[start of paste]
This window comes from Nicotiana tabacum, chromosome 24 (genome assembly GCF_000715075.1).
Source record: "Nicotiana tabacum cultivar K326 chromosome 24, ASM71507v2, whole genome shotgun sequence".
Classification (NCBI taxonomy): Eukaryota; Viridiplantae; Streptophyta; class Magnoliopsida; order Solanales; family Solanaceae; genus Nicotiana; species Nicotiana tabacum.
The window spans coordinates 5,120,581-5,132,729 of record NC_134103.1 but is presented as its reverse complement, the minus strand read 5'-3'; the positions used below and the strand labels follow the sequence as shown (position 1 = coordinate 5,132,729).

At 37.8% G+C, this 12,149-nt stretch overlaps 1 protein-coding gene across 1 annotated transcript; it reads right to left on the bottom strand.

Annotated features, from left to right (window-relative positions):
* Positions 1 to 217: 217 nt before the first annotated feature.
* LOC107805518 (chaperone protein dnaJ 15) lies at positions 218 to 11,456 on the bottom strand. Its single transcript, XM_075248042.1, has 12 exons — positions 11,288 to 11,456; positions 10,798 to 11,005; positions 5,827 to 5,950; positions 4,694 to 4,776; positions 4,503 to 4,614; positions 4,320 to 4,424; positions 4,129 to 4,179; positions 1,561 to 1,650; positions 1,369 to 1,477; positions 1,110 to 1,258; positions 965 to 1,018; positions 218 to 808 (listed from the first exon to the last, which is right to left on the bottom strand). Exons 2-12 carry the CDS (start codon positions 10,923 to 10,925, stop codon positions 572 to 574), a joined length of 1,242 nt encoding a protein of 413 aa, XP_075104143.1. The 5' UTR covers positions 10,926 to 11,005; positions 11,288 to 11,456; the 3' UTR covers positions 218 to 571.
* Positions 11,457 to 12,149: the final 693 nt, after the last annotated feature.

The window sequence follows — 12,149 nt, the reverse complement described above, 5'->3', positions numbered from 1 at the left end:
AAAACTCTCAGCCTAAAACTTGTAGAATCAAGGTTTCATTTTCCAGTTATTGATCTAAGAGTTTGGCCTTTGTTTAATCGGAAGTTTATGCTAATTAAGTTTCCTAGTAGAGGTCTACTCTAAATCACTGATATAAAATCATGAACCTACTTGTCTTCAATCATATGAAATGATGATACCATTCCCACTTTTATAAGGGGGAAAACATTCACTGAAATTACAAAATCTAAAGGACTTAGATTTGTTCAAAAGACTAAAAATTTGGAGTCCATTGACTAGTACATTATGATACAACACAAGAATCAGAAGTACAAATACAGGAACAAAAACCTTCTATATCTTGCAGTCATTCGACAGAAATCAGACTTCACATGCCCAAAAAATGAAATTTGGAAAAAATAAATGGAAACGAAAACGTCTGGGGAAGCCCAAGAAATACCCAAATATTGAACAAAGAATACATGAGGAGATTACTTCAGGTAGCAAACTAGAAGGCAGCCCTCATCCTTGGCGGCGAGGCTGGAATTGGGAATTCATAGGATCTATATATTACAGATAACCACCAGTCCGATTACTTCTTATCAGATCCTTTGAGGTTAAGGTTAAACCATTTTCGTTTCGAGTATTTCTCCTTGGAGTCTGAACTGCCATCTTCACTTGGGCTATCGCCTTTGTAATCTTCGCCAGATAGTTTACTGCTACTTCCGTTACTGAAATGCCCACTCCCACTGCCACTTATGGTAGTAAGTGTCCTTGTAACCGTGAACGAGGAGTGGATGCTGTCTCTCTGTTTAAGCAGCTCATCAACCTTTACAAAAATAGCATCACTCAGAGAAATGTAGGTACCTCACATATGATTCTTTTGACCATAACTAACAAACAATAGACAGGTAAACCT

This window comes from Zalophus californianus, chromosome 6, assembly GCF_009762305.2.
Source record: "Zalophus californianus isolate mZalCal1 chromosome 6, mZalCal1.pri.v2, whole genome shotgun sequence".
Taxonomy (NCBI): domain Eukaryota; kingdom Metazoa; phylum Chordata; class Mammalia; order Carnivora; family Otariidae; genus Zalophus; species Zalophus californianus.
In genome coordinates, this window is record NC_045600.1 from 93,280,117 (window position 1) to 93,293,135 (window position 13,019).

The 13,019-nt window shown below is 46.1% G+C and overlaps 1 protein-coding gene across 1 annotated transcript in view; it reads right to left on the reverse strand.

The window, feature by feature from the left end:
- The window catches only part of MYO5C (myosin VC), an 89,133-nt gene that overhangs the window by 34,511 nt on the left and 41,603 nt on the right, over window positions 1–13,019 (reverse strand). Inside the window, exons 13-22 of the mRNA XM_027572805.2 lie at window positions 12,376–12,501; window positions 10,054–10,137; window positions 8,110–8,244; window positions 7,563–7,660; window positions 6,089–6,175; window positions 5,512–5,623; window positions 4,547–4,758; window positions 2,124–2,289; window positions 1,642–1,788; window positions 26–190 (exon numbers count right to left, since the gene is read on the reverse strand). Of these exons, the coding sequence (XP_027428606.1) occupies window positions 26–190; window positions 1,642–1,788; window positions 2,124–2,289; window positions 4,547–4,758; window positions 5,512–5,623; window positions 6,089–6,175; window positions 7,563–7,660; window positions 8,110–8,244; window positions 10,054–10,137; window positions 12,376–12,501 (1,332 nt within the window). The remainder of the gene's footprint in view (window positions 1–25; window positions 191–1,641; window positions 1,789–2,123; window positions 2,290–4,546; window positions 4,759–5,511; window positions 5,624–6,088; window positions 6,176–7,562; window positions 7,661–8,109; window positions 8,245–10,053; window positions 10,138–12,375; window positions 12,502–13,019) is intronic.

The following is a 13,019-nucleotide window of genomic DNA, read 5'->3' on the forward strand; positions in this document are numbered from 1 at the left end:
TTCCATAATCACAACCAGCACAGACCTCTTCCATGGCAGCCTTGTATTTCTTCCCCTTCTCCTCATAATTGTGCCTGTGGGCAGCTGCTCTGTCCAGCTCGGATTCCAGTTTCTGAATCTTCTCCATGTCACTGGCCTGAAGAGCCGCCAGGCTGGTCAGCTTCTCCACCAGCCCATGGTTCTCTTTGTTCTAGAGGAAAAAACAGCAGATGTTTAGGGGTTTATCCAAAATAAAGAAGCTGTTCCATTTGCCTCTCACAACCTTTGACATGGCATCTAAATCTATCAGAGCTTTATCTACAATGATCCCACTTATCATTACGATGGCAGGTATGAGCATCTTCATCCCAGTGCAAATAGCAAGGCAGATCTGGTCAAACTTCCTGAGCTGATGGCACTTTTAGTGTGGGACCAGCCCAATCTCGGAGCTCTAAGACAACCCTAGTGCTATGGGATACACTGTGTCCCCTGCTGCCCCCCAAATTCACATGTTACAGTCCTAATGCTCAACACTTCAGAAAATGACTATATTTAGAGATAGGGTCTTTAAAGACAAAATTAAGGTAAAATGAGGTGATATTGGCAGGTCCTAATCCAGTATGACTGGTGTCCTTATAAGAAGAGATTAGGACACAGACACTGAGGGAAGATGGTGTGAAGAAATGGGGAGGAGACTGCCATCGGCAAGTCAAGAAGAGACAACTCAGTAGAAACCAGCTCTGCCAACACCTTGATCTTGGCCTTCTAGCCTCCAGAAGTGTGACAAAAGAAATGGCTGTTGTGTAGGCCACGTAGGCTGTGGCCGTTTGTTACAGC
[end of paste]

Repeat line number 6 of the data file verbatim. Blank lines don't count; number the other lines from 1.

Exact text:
Annotated features, from left to right (window-relative positions):